Chinese President Hu Jintao visited Washington this week in his first visit in five years. At the centerpiece of the visit were trade negotiations, which underscored China's growing dominance of the global economy. Early Thursday morning, the Chinese government announced that their economy grew over 10% in 2010. The blistering pace at which that country is expanding has spurned inflation, especially in food prices. Unlike the United States, where consumers have yet to feel the pinch of inflation, Chinese citizens have been watching food prices climb 7% over the last year.
To fight rising inflation and slow their economy down, Chinese authorities may be forced to raise interest rates. Fearing that slowdown in economic activity could cause demand for raw materials to wane in the future, investors sold many of the positions they held in silver, crude oil, and soybeans on Thursday.
Despite Thursday's sell-off, most traders expect that China's role in the world economy will continue to expand, as will their demand for raw materials. The average Chinese citizen has seen an eightfold increase in income over the last 20 years, which means that China's 1.4 billion people have money burning in their pockets. Recently, they have used their newfound wealth to buy automobiles, build new houses, and add more meat to their diet, all of which have increased demand for natural resources around the world.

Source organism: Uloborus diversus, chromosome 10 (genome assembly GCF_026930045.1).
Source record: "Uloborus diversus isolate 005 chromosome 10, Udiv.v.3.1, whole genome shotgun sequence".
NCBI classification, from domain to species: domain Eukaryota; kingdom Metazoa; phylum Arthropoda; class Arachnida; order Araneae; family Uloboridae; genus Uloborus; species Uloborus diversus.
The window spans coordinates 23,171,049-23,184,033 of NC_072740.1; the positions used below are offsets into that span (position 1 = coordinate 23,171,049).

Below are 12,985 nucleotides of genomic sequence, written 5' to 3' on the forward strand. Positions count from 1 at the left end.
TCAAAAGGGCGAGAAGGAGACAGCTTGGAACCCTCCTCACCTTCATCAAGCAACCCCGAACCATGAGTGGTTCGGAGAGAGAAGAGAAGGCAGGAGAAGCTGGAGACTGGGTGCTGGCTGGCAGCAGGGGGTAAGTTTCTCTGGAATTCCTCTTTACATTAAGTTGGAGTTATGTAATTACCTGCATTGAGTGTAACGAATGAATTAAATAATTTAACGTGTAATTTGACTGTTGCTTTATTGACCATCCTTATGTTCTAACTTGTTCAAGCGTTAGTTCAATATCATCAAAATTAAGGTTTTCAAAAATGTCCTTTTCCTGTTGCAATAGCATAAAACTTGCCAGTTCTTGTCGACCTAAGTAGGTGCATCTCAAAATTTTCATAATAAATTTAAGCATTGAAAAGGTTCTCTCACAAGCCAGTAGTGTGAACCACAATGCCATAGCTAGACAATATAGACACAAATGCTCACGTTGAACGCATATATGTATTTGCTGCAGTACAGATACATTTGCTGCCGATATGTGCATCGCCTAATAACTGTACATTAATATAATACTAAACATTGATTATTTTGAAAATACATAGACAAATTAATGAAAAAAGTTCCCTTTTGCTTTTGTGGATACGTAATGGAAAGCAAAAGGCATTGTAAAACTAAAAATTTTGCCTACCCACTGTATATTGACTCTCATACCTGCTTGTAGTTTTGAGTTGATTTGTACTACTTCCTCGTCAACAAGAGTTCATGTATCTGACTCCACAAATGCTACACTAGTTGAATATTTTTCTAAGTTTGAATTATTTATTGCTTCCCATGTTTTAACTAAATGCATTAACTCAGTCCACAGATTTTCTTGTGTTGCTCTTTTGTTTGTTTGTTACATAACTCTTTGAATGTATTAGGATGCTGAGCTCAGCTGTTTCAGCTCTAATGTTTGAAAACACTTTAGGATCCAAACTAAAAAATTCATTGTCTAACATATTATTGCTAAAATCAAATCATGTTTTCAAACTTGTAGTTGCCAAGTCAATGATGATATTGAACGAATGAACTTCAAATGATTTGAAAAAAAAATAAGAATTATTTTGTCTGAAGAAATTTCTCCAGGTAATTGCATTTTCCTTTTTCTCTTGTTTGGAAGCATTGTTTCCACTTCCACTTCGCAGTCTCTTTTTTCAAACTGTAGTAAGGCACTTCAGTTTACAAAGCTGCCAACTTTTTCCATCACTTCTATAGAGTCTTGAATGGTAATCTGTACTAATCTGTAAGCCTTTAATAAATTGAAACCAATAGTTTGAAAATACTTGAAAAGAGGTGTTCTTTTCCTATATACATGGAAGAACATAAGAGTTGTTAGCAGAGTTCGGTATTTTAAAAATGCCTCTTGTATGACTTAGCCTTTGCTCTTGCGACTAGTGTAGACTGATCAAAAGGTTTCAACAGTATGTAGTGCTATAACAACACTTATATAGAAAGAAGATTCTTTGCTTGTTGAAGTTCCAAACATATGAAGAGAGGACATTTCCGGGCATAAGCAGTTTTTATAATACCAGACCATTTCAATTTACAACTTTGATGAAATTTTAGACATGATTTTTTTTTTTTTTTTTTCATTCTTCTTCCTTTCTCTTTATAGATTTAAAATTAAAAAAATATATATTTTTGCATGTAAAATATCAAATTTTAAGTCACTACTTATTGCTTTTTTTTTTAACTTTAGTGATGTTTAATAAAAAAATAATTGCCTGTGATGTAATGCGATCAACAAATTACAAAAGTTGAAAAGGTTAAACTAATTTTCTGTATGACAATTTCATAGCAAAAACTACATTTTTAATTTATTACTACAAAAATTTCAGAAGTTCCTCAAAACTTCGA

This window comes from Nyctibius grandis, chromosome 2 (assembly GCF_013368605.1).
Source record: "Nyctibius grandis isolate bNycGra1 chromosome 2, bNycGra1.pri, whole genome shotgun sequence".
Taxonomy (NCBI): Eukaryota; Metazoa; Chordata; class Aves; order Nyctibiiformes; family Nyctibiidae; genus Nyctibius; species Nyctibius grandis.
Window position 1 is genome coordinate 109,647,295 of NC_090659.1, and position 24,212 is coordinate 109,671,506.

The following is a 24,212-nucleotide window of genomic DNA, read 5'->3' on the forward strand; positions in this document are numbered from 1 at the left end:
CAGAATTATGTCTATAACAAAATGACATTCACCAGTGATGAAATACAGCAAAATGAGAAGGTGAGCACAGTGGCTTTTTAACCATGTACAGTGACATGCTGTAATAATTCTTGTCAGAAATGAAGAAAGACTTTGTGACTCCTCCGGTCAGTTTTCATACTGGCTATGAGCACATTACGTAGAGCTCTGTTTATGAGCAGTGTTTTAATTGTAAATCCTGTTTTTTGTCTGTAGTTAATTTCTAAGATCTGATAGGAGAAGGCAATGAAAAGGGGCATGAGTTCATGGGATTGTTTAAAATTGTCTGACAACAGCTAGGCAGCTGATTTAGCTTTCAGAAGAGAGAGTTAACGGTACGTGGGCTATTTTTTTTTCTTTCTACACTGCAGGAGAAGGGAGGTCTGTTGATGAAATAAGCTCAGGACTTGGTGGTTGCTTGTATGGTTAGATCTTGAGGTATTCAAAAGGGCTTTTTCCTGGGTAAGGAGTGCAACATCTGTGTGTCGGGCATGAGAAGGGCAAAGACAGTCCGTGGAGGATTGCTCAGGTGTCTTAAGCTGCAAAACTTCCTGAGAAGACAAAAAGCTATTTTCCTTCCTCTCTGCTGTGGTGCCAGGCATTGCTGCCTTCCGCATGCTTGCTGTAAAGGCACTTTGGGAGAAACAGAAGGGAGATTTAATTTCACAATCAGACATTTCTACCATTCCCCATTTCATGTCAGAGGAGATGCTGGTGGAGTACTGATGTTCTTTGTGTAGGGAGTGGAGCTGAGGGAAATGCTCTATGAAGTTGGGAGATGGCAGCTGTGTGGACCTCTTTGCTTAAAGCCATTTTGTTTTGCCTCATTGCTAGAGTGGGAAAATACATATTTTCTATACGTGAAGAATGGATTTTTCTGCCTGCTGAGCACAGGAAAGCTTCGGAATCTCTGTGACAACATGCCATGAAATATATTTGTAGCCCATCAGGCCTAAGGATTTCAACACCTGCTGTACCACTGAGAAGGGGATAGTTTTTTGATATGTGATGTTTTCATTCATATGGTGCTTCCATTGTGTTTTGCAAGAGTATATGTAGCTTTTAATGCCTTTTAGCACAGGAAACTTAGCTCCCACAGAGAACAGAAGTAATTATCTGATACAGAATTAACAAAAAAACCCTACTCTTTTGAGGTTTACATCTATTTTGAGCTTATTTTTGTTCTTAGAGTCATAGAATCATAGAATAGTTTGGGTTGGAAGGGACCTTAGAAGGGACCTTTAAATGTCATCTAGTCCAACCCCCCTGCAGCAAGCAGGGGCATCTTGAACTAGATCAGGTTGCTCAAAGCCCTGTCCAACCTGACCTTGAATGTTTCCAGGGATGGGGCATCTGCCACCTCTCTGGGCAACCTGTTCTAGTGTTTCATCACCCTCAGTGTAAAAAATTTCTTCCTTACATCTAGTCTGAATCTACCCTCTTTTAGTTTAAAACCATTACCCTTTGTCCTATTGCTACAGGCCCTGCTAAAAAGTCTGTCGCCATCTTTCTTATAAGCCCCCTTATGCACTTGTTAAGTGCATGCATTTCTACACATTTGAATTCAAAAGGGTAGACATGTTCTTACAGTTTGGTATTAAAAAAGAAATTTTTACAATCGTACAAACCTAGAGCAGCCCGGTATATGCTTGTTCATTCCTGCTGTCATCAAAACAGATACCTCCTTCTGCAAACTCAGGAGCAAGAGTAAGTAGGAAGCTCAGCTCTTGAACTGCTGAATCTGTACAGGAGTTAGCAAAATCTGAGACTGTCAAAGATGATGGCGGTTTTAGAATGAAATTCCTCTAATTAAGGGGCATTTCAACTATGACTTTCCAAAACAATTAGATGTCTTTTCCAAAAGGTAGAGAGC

Corn is King
Corn prices keep working higher, reaching new 2.5 year highs at $6.67 per bushel on Friday. Corn climbed amid strong U.S. export sales and record ethanol production. Analysts are expecting that higher corn prices will eventually diminish demand for corn, but livestock feeders, ethanol producers, and foreign buyers have not shirked from high prices yet. Over the last seven months, corn prices have risen $3.42 per bushel, or 105%.